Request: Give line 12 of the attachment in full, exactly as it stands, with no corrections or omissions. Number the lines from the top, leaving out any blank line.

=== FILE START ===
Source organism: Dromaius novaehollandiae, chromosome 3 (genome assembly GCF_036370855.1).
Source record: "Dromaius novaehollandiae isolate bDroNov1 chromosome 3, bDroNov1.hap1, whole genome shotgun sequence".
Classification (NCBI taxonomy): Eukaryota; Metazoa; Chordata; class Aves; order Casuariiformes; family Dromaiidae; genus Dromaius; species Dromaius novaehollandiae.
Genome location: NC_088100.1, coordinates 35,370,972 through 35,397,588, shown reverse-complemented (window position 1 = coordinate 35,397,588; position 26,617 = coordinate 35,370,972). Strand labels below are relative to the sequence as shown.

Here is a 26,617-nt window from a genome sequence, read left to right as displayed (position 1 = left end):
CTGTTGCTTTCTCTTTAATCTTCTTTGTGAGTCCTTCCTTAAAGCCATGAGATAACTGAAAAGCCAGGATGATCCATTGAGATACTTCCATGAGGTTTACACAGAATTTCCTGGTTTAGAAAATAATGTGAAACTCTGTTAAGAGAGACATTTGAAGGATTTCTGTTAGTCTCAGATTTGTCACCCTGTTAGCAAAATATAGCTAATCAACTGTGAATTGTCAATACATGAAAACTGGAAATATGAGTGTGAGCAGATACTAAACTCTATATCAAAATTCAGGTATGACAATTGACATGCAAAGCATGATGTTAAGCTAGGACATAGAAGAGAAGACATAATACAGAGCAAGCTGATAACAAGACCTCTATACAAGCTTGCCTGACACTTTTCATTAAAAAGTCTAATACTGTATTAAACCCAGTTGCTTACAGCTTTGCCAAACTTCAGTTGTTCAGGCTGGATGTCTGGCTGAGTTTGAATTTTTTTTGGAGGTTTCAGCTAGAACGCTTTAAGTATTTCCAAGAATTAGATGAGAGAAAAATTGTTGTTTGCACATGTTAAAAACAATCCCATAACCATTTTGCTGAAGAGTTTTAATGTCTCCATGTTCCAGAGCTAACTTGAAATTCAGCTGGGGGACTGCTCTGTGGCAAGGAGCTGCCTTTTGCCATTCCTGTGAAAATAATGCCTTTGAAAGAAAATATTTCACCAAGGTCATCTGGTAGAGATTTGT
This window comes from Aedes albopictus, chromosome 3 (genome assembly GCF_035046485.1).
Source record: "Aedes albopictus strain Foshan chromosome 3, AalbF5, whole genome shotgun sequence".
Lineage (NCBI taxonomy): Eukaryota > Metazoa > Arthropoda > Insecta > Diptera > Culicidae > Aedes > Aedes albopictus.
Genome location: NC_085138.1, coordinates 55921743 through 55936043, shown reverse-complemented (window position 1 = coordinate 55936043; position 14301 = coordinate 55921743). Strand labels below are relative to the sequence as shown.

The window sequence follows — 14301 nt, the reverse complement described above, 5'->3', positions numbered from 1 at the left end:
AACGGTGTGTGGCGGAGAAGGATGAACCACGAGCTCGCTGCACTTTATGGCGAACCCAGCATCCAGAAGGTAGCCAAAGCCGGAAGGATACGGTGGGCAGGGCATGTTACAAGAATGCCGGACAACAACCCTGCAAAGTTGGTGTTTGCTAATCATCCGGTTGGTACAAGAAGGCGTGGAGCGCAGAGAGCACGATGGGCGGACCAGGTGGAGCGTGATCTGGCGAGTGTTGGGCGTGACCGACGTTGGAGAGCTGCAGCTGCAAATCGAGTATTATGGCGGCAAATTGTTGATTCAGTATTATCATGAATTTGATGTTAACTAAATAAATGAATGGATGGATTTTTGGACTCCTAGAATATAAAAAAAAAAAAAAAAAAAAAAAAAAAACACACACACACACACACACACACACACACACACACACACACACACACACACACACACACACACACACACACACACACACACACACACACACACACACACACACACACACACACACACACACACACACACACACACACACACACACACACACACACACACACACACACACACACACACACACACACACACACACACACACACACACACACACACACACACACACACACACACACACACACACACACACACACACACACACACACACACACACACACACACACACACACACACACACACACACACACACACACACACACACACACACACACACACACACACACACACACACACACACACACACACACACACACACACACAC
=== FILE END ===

AACGGTGTGTGGCGGAGAAGGATGAACCACGAGCTCGCTGCACTTTATGGCGAACCCAGCATCCAGAAGGTAGCCAAAGCCGGAAGGATACGGTGGGCAGGGCATGTTACAAGAATGCCGGACAACAACCCTGCAAAGTTGGTGTTTGCTAATCATCCGGTTGGTACAAGAAGGCGTGGAGCGCAGAGAGCACGATGGGCGGACCAGGTGGAGCGTGATCTGGCGAGTGTTGGGCGTGACCGACGTTGGAGAGCTGCAGCTGCAAATCGAGTATTATGGCGGCAAATTGTTGATTCAGTATTATCATGAATTTGATGTTAACTAAATAAATGAATGGATGGATTTTTGGACTCCTAGAATATAAAAAAAAAAAAAAAAAAAAAAAAAAAACACACACACACACACACACACACACACACACACACACACACACACACACACACACACACACACACACACACACACACACACACACACACACACACACACACACACACACACACACACACACACACACACACACACACACACACACACACACACACACACACACACACACACACACACACACACACACACACACACACACACACACACACACACACACACACACACACACACACACACACACACACACACACACACACACACACACACACACACACACACACACACACACACACACACACACACACACACACACACACACACACACACACACACACACACACACACACACACACACACACACACACACACACACACACAC